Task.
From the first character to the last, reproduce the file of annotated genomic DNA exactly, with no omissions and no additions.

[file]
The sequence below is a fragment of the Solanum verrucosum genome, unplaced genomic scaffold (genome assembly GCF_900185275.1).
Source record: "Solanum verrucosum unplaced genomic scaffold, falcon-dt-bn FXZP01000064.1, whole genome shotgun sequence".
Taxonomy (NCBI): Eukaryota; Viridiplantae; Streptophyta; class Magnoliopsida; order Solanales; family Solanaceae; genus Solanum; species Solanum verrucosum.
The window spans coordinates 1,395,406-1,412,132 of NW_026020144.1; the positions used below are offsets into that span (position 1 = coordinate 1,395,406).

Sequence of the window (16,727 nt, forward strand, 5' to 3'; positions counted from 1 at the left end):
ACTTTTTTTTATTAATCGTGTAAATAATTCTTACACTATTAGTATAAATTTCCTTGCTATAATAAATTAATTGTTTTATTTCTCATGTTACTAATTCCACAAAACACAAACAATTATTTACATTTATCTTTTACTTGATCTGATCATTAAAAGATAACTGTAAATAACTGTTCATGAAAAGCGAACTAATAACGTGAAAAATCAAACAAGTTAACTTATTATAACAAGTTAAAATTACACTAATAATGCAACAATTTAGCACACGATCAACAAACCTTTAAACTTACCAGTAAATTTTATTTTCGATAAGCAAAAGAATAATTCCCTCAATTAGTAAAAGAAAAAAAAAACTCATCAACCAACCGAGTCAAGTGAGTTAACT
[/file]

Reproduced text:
The sequence below is a fragment of the Solanum verrucosum genome, unplaced genomic scaffold (genome assembly GCF_900185275.1).
Source record: "Solanum verrucosum unplaced genomic scaffold, falcon-dt-bn FXZP01000064.1, whole genome shotgun sequence".
Taxonomy (NCBI): Eukaryota; Viridiplantae; Streptophyta; class Magnoliopsida; order Solanales; family Solanaceae; genus Solanum; species Solanum verrucosum.
The window spans coordinates 1,395,406-1,412,132 of NW_026020144.1; the positions used below are offsets into that span (position 1 = coordinate 1,395,406).

Sequence of the window (16,727 nt, forward strand, 5' to 3'; positions counted from 1 at the left end):
ACTTTTTTTTATTAATCGTGTAAATAATTCTTACACTATTAGTATAAATTTCCTTGCTATAATAAATTAATTGTTTTATTTCTCATGTTACTAATTCCACAAAACACAAACAATTATTTACATTTATCTTTTACTTGATCTGATCATTAAAAGATAACTGTAAATAACTGTTCATGAAAAGCGAACTAATAACGTGAAAAATCAAACAAGTTAACTTATTATAACAAGTTAAAATTACACTAATAATGCAACAATTTAGCACACGATCAACAAACCTTTAAACTTACCAGTAAATTTTATTTTCGATAAGCAAAAGAATAATTCCCTCAATTAGTAAAAGAAAAAAAAAACTCATCAACCAACCGAGTCAAGTGAGTTAACT